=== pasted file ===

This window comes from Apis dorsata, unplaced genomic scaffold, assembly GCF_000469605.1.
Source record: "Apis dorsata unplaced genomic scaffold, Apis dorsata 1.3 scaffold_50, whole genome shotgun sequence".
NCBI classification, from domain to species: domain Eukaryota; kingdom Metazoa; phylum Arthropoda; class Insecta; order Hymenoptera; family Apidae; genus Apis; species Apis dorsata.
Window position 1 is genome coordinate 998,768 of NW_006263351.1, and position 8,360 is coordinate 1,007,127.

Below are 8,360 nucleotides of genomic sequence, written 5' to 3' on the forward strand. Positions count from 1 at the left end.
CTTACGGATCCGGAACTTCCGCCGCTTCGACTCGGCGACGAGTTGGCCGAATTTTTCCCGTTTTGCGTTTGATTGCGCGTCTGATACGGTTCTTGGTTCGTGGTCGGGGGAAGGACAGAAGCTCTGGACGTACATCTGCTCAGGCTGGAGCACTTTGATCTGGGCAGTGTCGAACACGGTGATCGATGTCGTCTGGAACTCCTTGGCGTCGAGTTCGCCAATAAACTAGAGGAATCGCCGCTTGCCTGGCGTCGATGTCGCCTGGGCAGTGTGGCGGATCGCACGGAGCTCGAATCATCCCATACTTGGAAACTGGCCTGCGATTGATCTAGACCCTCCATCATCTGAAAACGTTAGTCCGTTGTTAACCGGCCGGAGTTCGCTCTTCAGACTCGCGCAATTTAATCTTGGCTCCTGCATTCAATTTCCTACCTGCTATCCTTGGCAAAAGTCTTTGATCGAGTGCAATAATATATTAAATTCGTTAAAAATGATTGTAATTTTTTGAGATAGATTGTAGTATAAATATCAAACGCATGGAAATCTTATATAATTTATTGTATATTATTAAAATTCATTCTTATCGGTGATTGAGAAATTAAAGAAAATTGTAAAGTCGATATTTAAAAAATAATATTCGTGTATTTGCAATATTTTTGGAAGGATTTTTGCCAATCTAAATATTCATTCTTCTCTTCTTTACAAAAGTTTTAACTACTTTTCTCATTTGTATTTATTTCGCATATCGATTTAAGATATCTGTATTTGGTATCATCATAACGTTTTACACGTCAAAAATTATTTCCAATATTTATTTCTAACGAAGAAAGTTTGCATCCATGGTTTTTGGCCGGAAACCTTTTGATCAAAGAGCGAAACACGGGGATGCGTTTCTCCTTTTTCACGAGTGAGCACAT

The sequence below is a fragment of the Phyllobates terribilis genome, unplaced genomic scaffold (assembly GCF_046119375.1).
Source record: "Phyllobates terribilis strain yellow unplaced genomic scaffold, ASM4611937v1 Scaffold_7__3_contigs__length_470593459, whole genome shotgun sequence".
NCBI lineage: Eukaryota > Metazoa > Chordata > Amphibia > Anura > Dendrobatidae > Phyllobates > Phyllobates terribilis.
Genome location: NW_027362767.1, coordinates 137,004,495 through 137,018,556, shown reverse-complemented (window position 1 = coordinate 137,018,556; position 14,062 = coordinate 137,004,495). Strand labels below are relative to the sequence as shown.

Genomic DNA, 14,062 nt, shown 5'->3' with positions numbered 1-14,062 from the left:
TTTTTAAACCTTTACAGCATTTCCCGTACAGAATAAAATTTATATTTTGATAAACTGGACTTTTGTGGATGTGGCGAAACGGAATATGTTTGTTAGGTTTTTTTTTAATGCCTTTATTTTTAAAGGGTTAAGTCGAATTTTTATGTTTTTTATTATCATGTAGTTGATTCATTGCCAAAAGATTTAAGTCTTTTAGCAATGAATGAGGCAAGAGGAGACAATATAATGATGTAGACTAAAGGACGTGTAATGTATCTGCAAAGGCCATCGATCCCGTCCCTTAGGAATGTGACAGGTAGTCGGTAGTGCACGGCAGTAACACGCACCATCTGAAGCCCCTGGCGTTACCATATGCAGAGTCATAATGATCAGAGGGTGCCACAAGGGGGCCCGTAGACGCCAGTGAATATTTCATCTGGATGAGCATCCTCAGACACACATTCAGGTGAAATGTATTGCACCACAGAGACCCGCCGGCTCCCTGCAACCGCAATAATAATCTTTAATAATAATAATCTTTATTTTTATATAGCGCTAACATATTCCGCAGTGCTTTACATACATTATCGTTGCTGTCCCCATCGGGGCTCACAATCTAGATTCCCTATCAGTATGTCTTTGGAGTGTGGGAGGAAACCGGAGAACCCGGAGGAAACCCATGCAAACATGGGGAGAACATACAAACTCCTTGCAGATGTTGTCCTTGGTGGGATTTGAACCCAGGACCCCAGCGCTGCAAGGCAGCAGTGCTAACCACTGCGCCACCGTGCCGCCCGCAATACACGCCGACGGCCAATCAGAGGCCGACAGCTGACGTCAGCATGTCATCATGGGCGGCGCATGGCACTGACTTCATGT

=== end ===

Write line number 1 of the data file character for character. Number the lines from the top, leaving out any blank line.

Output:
This window comes from Apis dorsata, unplaced genomic scaffold, assembly GCF_000469605.1.